Three Murder Convictions Overturned after Juror's BLM Links Emerge
Men convicted in 2016 for murdering Christopher Zinn and Brieanna Dow
The murder convictions of three men have been overturned in California after a juror's links to Black Lives Matter emerged.
The 2016 convictions were overturned because a juror who had ties to BLM had been dismissed from the case by the district attorney.
The three men were convicted of the 2012 murders of a young couple.
However, an appellate court found that the district attorney in the case had asked "inappropriate" questions of a 25-year-old black juror.
The woman, Crishala Reed, was specifically asked questions related to her support for the violent left-wing Black Lives Matter organization before being dismissed from the case.
In a unanimous decision Friday, the First Appellate District of California ruled that the district attorney had acted in a "discriminatory" manner.
"Given the prosecutor's inappropriate questioning about Black Lives Matter, the absence of any clear and legitimate nondiscriminatory reasons for striking Juror 275, and the evidence of at least some historical discrimination by the prosecutor and other district attorneys in her office, the court's finding that defendants failed to establish a prima facie case of discrimination lacked substantial evidence," said Justice Jim Humes in the 70-page decision.
Humes later said in the decision that other accusations of racism against the district attorney's office had moved the court's opinion.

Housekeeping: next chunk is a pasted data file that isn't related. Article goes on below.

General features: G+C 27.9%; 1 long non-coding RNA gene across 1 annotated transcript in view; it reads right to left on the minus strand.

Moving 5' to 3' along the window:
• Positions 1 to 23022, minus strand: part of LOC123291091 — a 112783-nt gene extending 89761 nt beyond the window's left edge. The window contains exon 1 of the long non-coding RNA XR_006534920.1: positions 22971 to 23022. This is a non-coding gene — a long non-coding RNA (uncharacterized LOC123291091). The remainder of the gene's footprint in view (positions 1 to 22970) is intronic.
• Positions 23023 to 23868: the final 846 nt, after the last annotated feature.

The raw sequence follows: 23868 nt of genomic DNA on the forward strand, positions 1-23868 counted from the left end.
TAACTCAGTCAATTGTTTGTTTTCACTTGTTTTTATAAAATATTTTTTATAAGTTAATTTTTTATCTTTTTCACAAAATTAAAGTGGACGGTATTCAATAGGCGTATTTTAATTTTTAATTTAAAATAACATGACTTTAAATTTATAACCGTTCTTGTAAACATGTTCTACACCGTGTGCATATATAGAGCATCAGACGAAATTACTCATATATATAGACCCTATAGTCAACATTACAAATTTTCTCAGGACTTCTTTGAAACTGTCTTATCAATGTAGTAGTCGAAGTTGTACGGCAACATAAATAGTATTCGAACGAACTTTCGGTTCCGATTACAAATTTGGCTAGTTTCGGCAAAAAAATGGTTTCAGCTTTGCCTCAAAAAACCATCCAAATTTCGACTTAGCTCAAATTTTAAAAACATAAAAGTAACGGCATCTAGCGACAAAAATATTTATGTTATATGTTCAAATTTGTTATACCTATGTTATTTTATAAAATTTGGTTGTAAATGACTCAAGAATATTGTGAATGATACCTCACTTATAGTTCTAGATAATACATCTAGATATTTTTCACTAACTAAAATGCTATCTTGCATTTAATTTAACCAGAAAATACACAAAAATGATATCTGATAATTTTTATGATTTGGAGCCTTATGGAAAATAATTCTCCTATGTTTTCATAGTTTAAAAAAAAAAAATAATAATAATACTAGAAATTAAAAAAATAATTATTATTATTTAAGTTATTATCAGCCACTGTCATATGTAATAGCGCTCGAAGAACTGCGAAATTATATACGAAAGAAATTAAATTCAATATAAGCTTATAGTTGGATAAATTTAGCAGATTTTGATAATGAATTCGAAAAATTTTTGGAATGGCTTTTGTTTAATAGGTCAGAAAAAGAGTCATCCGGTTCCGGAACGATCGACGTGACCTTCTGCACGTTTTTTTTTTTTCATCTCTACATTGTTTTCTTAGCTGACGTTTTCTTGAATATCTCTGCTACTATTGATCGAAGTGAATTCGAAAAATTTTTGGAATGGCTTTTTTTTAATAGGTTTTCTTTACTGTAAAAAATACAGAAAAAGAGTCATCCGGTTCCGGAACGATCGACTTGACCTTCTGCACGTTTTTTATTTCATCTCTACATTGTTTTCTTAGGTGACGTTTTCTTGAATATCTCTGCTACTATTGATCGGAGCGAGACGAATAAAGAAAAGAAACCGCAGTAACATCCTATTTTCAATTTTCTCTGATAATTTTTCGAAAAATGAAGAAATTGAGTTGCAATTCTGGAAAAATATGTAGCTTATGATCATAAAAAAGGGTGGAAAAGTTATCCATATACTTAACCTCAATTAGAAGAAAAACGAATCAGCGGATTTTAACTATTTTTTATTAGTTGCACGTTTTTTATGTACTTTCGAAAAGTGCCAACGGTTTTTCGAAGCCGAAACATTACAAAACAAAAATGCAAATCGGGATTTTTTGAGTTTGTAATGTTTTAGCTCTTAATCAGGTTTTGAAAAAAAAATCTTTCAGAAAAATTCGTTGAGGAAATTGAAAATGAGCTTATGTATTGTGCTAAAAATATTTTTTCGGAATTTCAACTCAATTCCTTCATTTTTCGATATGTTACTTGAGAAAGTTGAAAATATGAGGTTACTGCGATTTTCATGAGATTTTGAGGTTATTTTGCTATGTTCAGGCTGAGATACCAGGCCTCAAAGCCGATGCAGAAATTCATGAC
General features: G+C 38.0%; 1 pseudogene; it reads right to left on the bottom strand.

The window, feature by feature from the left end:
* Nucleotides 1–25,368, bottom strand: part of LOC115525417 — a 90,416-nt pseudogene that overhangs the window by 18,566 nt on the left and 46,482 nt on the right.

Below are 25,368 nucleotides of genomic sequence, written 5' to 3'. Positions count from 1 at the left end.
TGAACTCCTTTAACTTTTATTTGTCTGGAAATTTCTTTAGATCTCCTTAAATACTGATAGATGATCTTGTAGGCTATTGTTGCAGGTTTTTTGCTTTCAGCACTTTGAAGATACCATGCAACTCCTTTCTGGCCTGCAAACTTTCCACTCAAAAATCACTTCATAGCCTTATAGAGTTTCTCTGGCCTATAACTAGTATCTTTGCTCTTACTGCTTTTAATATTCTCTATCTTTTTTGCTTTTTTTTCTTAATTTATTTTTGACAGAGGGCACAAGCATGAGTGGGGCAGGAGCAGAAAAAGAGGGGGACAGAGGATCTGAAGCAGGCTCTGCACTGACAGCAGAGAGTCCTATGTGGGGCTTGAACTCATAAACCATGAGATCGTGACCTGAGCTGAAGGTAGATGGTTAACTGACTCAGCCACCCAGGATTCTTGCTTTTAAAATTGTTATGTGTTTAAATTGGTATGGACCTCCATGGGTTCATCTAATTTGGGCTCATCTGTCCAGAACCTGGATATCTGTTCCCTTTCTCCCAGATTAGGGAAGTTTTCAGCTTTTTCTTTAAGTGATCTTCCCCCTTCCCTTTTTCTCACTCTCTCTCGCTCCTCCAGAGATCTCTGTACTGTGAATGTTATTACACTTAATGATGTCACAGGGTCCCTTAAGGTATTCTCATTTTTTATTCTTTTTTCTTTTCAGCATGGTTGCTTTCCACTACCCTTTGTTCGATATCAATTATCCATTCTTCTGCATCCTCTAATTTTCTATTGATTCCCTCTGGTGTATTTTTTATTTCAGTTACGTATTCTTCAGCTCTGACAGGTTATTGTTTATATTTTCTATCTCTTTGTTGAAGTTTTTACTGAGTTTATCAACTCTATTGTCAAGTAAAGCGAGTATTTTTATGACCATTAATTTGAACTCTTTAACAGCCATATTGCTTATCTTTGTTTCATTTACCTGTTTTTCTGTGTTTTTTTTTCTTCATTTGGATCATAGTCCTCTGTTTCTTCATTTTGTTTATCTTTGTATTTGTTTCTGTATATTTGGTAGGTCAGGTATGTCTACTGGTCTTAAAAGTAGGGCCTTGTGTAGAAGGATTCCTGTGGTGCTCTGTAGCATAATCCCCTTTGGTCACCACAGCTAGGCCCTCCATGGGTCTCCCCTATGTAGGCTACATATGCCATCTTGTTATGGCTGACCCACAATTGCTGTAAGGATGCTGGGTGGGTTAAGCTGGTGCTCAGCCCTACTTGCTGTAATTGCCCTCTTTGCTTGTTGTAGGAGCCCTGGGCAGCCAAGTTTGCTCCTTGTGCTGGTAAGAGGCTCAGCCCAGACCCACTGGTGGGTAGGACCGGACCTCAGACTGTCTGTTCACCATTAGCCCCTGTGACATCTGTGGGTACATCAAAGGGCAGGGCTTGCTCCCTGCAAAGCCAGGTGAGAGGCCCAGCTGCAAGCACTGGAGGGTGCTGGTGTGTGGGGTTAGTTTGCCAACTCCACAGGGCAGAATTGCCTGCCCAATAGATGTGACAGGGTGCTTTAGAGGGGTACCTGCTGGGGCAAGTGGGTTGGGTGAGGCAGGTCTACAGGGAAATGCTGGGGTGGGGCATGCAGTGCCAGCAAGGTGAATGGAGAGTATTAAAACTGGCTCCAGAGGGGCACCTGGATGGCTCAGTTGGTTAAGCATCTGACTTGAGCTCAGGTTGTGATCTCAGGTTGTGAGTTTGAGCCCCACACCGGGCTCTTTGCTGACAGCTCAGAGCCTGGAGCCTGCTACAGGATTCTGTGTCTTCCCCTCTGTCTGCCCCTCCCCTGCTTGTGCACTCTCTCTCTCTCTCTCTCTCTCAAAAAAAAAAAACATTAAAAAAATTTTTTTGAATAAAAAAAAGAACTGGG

"Moreover, there was evidence that the Contra Costa County District Attorney's Office in general, and this prosecutor in particular, had in the past exercised peremptory challenges on the basis of race," he wrote.
The three men, who are all black, were convicted of shooting and murdering Christopher Zinn, 24, and his girlfriend, Brieanna Dow, 21.
Their bodies were found in Antioch in October 2012.
Prosecutors said that the shooting was gang-related and was in retaliation for Zinn allegedly stealing guns from the group.
The three men had been sentenced to life without the possibility of parole and were given additional sentences ranging from 57 to 77 years in state prison, according to the East Bay Times.
A spokesman for the district attorney's office responded to the ruling in an email to the East Bay Times.
"Our office is reviewing the opinion of the court," read the statement.
"At this juncture, we intend to retry the defendants and ensure justice in this case."
An attorney for one of the defendants praised the ruling.
"The opinion speaks for itself," said Paul Feuerwerker.
"The Court of Appeal was clearly disturbed by some of the questioning by the prosecutor and the trial court's handling of it."